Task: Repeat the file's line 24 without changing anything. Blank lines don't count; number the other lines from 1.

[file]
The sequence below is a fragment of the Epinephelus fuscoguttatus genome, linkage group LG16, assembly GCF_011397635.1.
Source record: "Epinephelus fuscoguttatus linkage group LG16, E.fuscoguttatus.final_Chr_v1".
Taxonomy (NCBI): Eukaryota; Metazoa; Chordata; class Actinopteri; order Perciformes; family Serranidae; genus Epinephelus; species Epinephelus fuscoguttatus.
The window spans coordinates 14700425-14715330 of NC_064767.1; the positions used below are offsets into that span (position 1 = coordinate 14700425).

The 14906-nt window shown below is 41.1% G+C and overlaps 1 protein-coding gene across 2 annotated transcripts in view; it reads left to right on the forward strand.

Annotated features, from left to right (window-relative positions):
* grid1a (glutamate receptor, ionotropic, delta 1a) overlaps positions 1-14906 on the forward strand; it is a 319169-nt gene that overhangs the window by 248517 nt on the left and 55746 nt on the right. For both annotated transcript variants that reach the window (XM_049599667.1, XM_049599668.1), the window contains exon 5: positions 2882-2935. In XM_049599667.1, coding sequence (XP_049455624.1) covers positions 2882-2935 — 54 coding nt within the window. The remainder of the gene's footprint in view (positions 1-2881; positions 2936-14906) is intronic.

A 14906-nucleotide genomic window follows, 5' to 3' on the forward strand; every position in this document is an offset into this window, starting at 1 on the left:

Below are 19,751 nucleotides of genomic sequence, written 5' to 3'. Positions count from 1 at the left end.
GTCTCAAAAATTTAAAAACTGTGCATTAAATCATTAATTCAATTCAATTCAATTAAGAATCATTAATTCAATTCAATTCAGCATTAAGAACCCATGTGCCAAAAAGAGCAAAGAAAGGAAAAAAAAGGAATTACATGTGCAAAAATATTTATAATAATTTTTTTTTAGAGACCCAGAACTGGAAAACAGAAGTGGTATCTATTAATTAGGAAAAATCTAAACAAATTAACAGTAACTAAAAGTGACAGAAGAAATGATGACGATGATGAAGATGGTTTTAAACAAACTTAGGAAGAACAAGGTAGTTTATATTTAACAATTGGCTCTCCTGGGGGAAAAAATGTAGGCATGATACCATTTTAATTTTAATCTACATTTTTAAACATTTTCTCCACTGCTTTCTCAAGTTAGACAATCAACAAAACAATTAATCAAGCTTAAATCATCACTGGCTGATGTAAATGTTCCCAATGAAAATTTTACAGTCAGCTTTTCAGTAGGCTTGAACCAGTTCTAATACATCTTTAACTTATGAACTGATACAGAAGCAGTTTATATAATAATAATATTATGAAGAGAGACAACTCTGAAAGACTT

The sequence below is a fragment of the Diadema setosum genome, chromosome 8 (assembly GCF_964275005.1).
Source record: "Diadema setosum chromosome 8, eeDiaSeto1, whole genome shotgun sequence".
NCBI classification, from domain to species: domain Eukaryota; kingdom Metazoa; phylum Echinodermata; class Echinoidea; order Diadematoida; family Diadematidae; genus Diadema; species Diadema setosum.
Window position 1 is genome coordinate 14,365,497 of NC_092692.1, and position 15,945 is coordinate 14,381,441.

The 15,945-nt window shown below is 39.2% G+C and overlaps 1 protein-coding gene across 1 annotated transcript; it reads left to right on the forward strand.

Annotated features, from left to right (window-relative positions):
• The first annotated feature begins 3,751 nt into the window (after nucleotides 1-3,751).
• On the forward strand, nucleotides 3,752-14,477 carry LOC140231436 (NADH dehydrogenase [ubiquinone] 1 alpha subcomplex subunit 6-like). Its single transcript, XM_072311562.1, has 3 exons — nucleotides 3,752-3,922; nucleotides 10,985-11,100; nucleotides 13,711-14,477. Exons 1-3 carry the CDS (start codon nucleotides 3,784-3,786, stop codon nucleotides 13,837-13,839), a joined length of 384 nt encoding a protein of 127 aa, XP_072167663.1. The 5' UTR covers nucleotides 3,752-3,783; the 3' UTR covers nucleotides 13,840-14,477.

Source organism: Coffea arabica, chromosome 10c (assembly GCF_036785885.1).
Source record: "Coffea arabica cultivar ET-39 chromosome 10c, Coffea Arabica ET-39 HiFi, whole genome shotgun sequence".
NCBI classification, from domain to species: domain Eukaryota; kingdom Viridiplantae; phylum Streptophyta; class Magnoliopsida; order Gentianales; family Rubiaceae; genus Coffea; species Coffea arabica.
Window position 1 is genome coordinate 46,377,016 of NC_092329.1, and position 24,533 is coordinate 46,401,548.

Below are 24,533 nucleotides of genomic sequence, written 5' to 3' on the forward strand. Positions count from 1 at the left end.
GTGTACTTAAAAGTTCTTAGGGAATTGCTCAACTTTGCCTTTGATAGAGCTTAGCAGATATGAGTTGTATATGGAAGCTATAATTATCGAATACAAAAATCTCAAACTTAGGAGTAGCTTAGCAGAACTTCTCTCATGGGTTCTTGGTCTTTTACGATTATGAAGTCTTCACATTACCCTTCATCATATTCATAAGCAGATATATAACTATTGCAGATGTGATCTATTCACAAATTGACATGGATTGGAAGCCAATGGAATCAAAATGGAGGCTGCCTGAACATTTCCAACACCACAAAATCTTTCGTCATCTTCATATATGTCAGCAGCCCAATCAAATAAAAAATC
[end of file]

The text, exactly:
GTGTACTTAAAAGTTCTTAGGGAATTGCTCAACTTTGCCTTTGATAGAGCTTAGCAGATATGAGTTGTATATGGAAGCTATAATTATCGAATACAAAAATCTCAAACTTAGGAGTAGCTTAGCAGAACTTCTCTCATGGGTTCTTGGTCTTTTACGATTATGAAGTCTTCACATTACCCTTCATCATATTCATAAGCAGATATATAACTATTGCAGATGTGATCTATTCACAAATTGACATGGATTGGAAGCCAATGGAATCAAAATGGAGGCTGCCTGAACATTTCCAACACCACAAAATCTTTCGTCATCTTCATATATGTCAGCAGCCCAATCAAATAAAAAATC